>>> simplemma.lemmatize('spaghettini', lang='it')
'spaghettini' # should read 'spaghettino'
# the algorithm cannot choose between valid alternatives yet
>>> simplemma.lemmatize('son', lang='es')
'son' # valid common name, but what about the verb form?

As the focus lies on overall coverage, some short frequent words (typically: pronouns and conjunctions) may need post-processing, this generally concerns a few dozens of tokens per language.

Additionally, the current absence of morphosyntactic information is both an advantage in terms of simplicity and an impassable frontier with respect to lemmatization accuracy, e.g. to disambiguate between past participles and adjectives derived from verbs in Germanic and Romance languages. In most cases, simplemma often doesn’t change the input then.

The greedy algorithm rarely produces forms that are not valid. It is designed to work best in the low-frequency range, notably for compound words and neologisms. Aggressive decomposition is only useful as a general approach in the case of morphologically-rich languages. It can also act as a linguistically motivated stemmer.

Bug reports over the issues page are welcome.

Supported languages

The following languages are available using their ISO 639-1 code:

Available languages (2022-04-06)
Code Language Words (10³) Acc. Comments
bg Bulgarian 213    
ca Catalan 579    
cs Czech 187 0.88 on UD CS-PDT
cy Welsh 360    
da Danish 554 0.92 on UD DA-DDT, alternative: lemmy
de German 682 0.95 on UD DE-GSD, see also German-NLP list
el Greek 183 0.88 on UD EL-GDT
en English 136 0.94 on UD EN-GUM, alternative: LemmInflect
es Spanish 720 0.94 on UD ES-GSD
et Estonian 133   low coverage
fa Persian 10   low coverage, potential issues
fi Finnish 2,106   alternatives: voikko or NLP list
fr French 217 0.94 on UD FR-GSD
ga Irish 383    
gd Gaelic 48    
gl Galician 384    
gv Manx 62    
hu Hungarian 458    
hy Armenian 323    
id Indonesian 17 0.91 on UD ID-CSUI
it Italian 333 0.93 on UD IT-ISDT
ka Georgian 65    
la Latin 850    
lb Luxembourgish 305    
lt Lithuanian 247    
lv Latvian 168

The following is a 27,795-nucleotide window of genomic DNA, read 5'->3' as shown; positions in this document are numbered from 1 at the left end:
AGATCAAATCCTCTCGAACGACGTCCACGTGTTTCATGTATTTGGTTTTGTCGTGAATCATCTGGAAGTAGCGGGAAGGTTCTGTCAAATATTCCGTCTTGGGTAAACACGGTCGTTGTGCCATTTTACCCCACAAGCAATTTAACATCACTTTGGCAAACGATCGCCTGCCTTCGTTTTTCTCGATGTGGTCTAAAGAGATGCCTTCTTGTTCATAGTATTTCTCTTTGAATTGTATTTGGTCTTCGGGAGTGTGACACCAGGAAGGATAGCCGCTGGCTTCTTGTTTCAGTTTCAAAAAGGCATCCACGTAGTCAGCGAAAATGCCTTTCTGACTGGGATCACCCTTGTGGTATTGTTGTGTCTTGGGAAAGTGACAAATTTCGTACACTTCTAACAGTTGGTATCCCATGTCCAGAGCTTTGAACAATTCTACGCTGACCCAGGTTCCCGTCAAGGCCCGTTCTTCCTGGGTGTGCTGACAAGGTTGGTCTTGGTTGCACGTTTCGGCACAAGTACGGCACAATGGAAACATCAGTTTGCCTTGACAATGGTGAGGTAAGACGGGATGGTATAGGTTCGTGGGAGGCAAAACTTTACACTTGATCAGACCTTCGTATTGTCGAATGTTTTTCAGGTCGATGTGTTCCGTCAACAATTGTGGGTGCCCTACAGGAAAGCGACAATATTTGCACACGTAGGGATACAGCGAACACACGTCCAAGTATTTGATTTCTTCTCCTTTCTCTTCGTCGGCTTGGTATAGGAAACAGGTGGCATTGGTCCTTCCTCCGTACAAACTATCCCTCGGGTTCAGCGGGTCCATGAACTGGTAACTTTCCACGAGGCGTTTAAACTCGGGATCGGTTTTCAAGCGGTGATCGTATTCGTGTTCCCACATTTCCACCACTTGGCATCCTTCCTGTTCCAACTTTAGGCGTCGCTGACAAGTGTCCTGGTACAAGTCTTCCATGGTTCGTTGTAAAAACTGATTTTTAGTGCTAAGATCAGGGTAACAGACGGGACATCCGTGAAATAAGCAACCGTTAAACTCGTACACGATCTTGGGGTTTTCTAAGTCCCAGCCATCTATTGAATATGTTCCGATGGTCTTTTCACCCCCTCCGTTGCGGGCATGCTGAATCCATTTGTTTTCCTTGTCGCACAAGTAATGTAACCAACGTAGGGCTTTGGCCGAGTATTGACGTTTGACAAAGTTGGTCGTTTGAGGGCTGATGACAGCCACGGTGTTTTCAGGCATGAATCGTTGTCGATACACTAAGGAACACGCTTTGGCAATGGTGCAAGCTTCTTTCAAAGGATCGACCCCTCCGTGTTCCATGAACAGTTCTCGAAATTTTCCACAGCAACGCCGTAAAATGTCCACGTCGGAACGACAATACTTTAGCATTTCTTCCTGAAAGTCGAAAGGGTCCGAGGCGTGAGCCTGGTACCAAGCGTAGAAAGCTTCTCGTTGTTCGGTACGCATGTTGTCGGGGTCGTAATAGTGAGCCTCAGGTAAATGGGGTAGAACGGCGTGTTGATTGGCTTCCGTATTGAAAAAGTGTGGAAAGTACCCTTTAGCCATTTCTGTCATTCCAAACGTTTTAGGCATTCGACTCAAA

mk Macedonian 57    
nb Norwegian (Bokmål) 617    
nl Dutch 254 0.91 on UD-NL-Alpino
pl Polish 3,733 0.91 on UD-PL-PDB
pt Portuguese 933 0.92 on UD-PT-GSD
ro Romanian 311    
ru Russian 607   alternative: pymorphy2
sk Slovak 846 0.92 on UD SK-SNK
sl Slovenian 97   low coverage
sv Swedish 658   alternative: lemmy
tr Turkish 1,333 0.88 on UD-TR-Boun
uk Ukrainian 190   alternative: pymorphy2

Low coverage mentions means one would probably be better off with a language-specific library, but simplemma will work to a limited extent. Open-source alternatives for Python are referenced if possible.

The scores are calculated on Universal Dependencies treebanks on single word tokens (including some contractions but not merged prepositions), they describe to what extent simplemma can accurately map tokens to their lemma form. They can be reproduced using the script udscore.py in the tests/ folder.

This library is particularly relevant as regards the lemmatization of less frequent words. Its performance in this case is only incidentally captured by the benchmark above.

Speed

Measured on an old laptop to give a lower bound:

  • Tokenization: > 1 million tokens/sec
  • Lemmatization: > 250,000 words/sec

Roadmap

  • [-] Add further lemmatization lists
  • [ ] Grammatical categories as option
  • [ ] Function as a meta-package?
  • [ ] Integrate optional, more complex models?

Credits

Software under MIT license, for the linguistic information databases see licenses folder.

The surface lookups (non-greedy mode) use lemmatization lists taken from various sources:

This rule-based approach based on flexion and lemmatizations dictionaries is to this day an approach used in popular libraries such as spacy.

Contributions

Feel free to contribute, notably by filing issues for feedback, bug reports, or links to further lemmatization lists, rules and tests.

You can also contribute to this lemmatization list repository.

Other solutions

See lists: German-NLP and other awesome-NLP lists.

For a more complex and universal approach in Python see universal-lemmatizer.

References

https://zenodo.org/badge/330707034.svg

Barbaresi A. (2021). Simplemma: a simple multilingual lemmatizer for Python. Zenodo. http://doi.org/10.5281/zenodo.4673264

This work draws from lexical analysis algorithms used in: